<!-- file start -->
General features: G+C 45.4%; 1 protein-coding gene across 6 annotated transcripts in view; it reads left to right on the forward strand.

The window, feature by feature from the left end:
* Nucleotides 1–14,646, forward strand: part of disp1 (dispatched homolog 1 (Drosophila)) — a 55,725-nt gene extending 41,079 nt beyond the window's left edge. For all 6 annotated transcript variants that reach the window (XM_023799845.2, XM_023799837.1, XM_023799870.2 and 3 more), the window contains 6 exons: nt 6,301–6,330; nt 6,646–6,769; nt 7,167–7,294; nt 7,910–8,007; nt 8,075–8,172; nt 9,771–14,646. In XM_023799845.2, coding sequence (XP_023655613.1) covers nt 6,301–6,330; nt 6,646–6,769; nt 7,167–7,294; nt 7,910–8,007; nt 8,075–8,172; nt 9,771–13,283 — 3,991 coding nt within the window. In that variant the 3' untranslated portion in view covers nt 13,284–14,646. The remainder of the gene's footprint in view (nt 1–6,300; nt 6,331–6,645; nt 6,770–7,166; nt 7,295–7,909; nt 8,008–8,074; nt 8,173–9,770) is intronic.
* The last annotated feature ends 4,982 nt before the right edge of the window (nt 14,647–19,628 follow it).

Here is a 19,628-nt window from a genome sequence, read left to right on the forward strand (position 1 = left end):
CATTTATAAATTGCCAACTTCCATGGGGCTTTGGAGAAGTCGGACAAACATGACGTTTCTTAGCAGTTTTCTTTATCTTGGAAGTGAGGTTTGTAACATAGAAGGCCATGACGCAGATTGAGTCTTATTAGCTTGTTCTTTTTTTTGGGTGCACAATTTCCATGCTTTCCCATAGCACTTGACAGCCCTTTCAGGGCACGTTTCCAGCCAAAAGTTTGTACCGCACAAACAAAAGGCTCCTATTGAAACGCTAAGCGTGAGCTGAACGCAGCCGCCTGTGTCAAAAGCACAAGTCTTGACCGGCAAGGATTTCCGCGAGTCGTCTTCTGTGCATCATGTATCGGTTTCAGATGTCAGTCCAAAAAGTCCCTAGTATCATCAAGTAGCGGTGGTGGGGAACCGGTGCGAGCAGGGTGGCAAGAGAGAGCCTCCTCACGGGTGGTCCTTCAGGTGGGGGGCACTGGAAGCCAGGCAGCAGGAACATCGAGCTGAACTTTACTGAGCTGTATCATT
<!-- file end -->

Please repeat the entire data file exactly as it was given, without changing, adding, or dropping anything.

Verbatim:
General features: G+C 45.4%; 1 protein-coding gene across 6 annotated transcripts in view; it reads left to right on the forward strand.

The window, feature by feature from the left end:
* Nucleotides 1–14,646, forward strand: part of disp1 (dispatched homolog 1 (Drosophila)) — a 55,725-nt gene extending 41,079 nt beyond the window's left edge. For all 6 annotated transcript variants that reach the window (XM_023799845.2, XM_023799837.1, XM_023799870.2 and 3 more), the window contains 6 exons: nt 6,301–6,330; nt 6,646–6,769; nt 7,167–7,294; nt 7,910–8,007; nt 8,075–8,172; nt 9,771–14,646. In XM_023799845.2, coding sequence (XP_023655613.1) covers nt 6,301–6,330; nt 6,646–6,769; nt 7,167–7,294; nt 7,910–8,007; nt 8,075–8,172; nt 9,771–13,283 — 3,991 coding nt within the window. In that variant the 3' untranslated portion in view covers nt 13,284–14,646. The remainder of the gene's footprint in view (nt 1–6,300; nt 6,331–6,645; nt 6,770–7,166; nt 7,295–7,909; nt 8,008–8,074; nt 8,173–9,770) is intronic.
* The last annotated feature ends 4,982 nt before the right edge of the window (nt 14,647–19,628 follow it).

Here is a 19,628-nt window from a genome sequence, read left to right on the forward strand (position 1 = left end):
CATTTATAAATTGCCAACTTCCATGGGGCTTTGGAGAAGTCGGACAAACATGACGTTTCTTAGCAGTTTTCTTTATCTTGGAAGTGAGGTTTGTAACATAGAAGGCCATGACGCAGATTGAGTCTTATTAGCTTGTTCTTTTTTTTGGGTGCACAATTTCCATGCTTTCCCATAGCACTTGACAGCCCTTTCAGGGCACGTTTCCAGCCAAAAGTTTGTACCGCACAAACAAAAGGCTCCTATTGAAACGCTAAGCGTGAGCTGAACGCAGCCGCCTGTGTCAAAAGCACAAGTCTTGACCGGCAAGGATTTCCGCGAGTCGTCTTCTGTGCATCATGTATCGGTTTCAGATGTCAGTCCAAAAAGTCCCTAGTATCATCAAGTAGCGGTGGTGGGGAACCGGTGCGAGCAGGGTGGCAAGAGAGAGCCTCCTCACGGGTGGTCCTTCAGGTGGGGGGCACTGGAAGCCAGGCAGCAGGAACATCGAGCTGAACTTTACTGAGCTGTATCATT